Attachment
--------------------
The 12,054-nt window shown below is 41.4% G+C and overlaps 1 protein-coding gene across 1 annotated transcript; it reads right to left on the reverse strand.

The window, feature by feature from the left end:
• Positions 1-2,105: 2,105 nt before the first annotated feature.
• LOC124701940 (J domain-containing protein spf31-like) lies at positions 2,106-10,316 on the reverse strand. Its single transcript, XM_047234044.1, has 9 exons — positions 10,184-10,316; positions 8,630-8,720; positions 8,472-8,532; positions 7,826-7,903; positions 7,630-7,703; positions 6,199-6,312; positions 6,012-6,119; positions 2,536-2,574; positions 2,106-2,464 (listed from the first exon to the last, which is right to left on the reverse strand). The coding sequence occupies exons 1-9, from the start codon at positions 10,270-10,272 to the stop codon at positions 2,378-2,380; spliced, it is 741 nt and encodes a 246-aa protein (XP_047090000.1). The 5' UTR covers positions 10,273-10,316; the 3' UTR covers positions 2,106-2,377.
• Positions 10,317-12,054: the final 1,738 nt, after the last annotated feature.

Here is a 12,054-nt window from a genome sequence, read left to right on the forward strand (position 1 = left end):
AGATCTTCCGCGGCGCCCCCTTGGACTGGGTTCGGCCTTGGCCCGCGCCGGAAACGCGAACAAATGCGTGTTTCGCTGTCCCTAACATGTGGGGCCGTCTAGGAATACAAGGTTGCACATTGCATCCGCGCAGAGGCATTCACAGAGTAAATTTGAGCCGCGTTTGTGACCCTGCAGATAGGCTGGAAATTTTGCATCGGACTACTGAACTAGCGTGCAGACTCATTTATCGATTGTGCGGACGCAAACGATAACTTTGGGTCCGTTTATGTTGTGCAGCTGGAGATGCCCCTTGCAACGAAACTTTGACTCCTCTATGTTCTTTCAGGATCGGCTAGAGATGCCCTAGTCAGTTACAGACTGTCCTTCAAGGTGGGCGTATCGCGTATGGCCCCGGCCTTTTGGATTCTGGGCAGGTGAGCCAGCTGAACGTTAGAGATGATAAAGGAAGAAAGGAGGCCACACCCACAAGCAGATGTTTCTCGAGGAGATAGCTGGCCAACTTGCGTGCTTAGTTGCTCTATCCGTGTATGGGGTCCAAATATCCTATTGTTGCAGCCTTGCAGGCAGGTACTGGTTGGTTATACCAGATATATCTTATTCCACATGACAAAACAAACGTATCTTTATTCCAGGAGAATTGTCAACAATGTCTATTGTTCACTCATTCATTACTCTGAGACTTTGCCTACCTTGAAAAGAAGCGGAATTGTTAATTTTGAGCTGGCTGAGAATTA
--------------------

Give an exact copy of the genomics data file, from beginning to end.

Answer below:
The 12,054-nt window shown below is 41.4% G+C and overlaps 1 protein-coding gene across 1 annotated transcript; it reads right to left on the reverse strand.

The window, feature by feature from the left end:
• Positions 1-2,105: 2,105 nt before the first annotated feature.
• LOC124701940 (J domain-containing protein spf31-like) lies at positions 2,106-10,316 on the reverse strand. Its single transcript, XM_047234044.1, has 9 exons — positions 10,184-10,316; positions 8,630-8,720; positions 8,472-8,532; positions 7,826-7,903; positions 7,630-7,703; positions 6,199-6,312; positions 6,012-6,119; positions 2,536-2,574; positions 2,106-2,464 (listed from the first exon to the last, which is right to left on the reverse strand). The coding sequence occupies exons 1-9, from the start codon at positions 10,270-10,272 to the stop codon at positions 2,378-2,380; spliced, it is 741 nt and encodes a 246-aa protein (XP_047090000.1). The 5' UTR covers positions 10,273-10,316; the 3' UTR covers positions 2,106-2,377.
• Positions 10,317-12,054: the final 1,738 nt, after the last annotated feature.

Here is a 12,054-nt window from a genome sequence, read left to right on the forward strand (position 1 = left end):
AGATCTTCCGCGGCGCCCCCTTGGACTGGGTTCGGCCTTGGCCCGCGCCGGAAACGCGAACAAATGCGTGTTTCGCTGTCCCTAACATGTGGGGCCGTCTAGGAATACAAGGTTGCACATTGCATCCGCGCAGAGGCATTCACAGAGTAAATTTGAGCCGCGTTTGTGACCCTGCAGATAGGCTGGAAATTTTGCATCGGACTACTGAACTAGCGTGCAGACTCATTTATCGATTGTGCGGACGCAAACGATAACTTTGGGTCCGTTTATGTTGTGCAGCTGGAGATGCCCCTTGCAACGAAACTTTGACTCCTCTATGTTCTTTCAGGATCGGCTAGAGATGCCCTAGTCAGTTACAGACTGTCCTTCAAGGTGGGCGTATCGCGTATGGCCCCGGCCTTTTGGATTCTGGGCAGGTGAGCCAGCTGAACGTTAGAGATGATAAAGGAAGAAAGGAGGCCACACCCACAAGCAGATGTTTCTCGAGGAGATAGCTGGCCAACTTGCGTGCTTAGTTGCTCTATCCGTGTATGGGGTCCAAATATCCTATTGTTGCAGCCTTGCAGGCAGGTACTGGTTGGTTATACCAGATATATCTTATTCCACATGACAAAACAAACGTATCTTTATTCCAGGAGAATTGTCAACAATGTCTATTGTTCACTCATTCATTACTCTGAGACTTTGCCTACCTTGAAAAGAAGCGGAATTGTTAATTTTGAGCTGGCTGAGAATTA